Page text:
did not even know what they were signing. They swear that they
thought they were just signing them over for a couple of weeks
respite care. You go on and on with this and then we have supplied
you with some figures which should be in front of you. We only
obtained these figures in the past couple of days. They flow very
much from the figures supplied to you by Jackie Ballard. Yes,
she is right, 96% of their prosecutions are successfuluntil
they get to appeal. Consider this: the number of defendants who
appeal magistrates' convictions is more than 26 times greater
in RSPCA prosecutions than those progressed by the CPS and the
number of successful appeals at crown court is almost three times
greater in RSPCA prosecutions than those progressed by the CPS.
Surely there is something wrong when you see such a vast discrepancy
in those figures.
Q867 Chairman: Mr Cairns, you are the
lawyer and you have watched the RSPCA as a prosecuting body and
you have heard what Ms Kasica has had to say. Give us your take
Mr Cairns: If I give you some
early examples. The practical position in the first instance is
the defendants do not know where to go or how to get legal advice.
A very common story is that people come to me and say they have
been to see a solicitor and they have simply been told to plead
guilty. These cases are quite difficult, they are quite complex.
What happens is that defendants are quite often questioned by
RSPCA inspectors before there has been any form of disclosure,
they are interviewed in their home addresses or in the street.
It is very difficult for those individuals to know exactly what
the medical position is. In practical terms what happens with
these cases is that they can take up to four to six months before
the real case papers are served on defendants, and I come back
to clause 11(3) so far as that would apply in practical proceedings.
These cases can take up to 12 months to come to a final hearing
and in contested cases the typical shape of a case now is lasting
anywhere from four to ten days. It is being heard in a magistrates'
court with a number of expert witnesses and typically these cases
are now being assigned to district judges. The majority of district
judges seem to have a good grasp and handle on the facts and issues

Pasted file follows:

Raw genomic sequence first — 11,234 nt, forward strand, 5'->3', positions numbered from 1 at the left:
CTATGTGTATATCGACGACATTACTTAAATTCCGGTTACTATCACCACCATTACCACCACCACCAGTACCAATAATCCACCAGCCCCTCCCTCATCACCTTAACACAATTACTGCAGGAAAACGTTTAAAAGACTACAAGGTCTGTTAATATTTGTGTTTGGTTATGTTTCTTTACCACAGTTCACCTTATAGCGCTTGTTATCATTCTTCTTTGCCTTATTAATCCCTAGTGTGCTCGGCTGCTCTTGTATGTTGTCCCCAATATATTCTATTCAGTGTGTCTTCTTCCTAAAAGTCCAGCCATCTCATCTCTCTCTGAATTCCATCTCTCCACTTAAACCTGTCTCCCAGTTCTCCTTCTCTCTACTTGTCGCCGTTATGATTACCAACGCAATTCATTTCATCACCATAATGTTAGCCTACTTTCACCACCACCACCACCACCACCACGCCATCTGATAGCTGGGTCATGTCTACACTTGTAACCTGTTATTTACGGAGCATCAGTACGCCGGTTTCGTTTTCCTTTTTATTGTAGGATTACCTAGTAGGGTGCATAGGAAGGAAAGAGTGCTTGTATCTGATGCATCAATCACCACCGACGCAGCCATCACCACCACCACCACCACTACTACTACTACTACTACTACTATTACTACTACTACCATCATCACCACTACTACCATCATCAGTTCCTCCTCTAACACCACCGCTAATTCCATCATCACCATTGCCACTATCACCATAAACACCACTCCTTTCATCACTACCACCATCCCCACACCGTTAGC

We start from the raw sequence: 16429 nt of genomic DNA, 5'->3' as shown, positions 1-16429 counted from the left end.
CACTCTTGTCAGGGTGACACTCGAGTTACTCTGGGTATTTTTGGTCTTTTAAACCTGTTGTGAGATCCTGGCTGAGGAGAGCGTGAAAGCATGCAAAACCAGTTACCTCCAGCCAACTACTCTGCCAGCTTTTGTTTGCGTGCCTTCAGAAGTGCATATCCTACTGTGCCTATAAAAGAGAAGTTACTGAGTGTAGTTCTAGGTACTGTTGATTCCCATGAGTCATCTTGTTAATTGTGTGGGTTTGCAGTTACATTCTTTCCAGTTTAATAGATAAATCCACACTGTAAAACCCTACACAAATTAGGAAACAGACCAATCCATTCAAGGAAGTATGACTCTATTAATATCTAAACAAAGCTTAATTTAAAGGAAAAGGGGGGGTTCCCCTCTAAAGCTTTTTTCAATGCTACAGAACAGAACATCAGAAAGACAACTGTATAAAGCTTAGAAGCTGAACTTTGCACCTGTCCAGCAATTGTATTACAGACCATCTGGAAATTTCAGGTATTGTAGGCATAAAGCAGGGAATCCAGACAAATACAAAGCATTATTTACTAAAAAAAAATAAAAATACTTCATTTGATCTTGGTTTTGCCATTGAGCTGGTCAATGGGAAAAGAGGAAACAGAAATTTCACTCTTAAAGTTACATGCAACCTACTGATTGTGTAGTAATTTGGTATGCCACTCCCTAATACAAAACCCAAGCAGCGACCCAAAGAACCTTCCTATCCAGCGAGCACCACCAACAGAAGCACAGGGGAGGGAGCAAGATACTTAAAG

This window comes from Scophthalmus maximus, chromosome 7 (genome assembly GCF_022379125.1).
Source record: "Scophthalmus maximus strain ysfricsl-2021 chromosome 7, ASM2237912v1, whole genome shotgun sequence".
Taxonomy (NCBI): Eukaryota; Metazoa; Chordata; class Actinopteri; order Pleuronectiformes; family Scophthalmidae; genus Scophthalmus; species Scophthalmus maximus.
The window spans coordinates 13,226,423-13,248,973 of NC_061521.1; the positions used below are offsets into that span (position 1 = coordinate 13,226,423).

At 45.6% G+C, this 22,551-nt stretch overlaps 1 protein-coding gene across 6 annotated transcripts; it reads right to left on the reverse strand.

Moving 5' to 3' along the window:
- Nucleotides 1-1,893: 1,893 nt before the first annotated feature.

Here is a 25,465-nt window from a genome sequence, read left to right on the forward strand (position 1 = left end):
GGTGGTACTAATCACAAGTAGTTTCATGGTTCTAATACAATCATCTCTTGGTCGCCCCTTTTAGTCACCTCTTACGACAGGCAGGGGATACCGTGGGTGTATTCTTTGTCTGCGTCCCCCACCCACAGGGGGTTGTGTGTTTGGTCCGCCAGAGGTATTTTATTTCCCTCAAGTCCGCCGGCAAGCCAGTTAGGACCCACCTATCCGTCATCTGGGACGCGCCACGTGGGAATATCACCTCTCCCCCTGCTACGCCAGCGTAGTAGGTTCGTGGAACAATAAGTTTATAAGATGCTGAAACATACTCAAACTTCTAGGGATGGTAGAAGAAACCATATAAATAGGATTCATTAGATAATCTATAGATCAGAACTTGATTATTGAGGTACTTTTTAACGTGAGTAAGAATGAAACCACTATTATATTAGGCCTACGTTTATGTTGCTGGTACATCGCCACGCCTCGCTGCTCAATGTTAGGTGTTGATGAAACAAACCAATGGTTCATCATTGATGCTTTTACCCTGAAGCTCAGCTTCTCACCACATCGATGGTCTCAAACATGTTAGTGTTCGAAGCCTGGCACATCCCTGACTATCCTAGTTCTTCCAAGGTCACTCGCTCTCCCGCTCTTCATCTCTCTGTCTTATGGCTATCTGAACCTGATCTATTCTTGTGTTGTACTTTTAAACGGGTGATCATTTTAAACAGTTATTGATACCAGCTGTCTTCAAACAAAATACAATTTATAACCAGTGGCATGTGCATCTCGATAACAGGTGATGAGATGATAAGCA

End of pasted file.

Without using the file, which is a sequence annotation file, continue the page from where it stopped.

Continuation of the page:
before them and they are making what I would say are reasonably
Q868 Chairman: Can I just ask Joan Jackson
are you here because you have been the subject of prosecution?
Ms Jackson: Yes.
Q869 Chairman: What happened to you?
Ms Jackson: Firstly, can I just
say thank you to everybody who answered our submission. We sent
a submission to everybody on the Committee here, so thank you
for replying. Myself and my husband have a specialist reptile
and fish shop in Doncaster and we were visited by the RSPCA in
February 2003 and, like Mr Cairns said, it took a long time for
our case to come to court. It was six months before the papers
were served and then it took 14 months before it came into court
for a four-day hearing which was then adjourned because only the
prosecution evidence was heard and after two weeks of the judge
deliberating the charges were then dropped and the case was dismissed.
During that time we found life very, very difficult. We did not
know how to go about it at first but we had heard who to contact
and we progressed from there with the help of Mr Cairns and Mr
Newman. The powers that the RSPCA already have are quite worrying
but to give them any more in the Animal Welfare Bill we think
it is quite frightening from our point of view because they appear
to be accountable to no-one. They seem to have the power to come
in and they do not need to have a reason. The reason they gave
us on the day as different to the reason they gave in court. It
just begs the question what was the reason for coming in? Was
there a reason? From the investigation that we made through the
Data Protection Act there was no reason. So we find it very, very
worrying. We also think that as far as seizures go the seizure
itself was debatable. They called the Police we were told so that
the Police could seize the animals because under the law only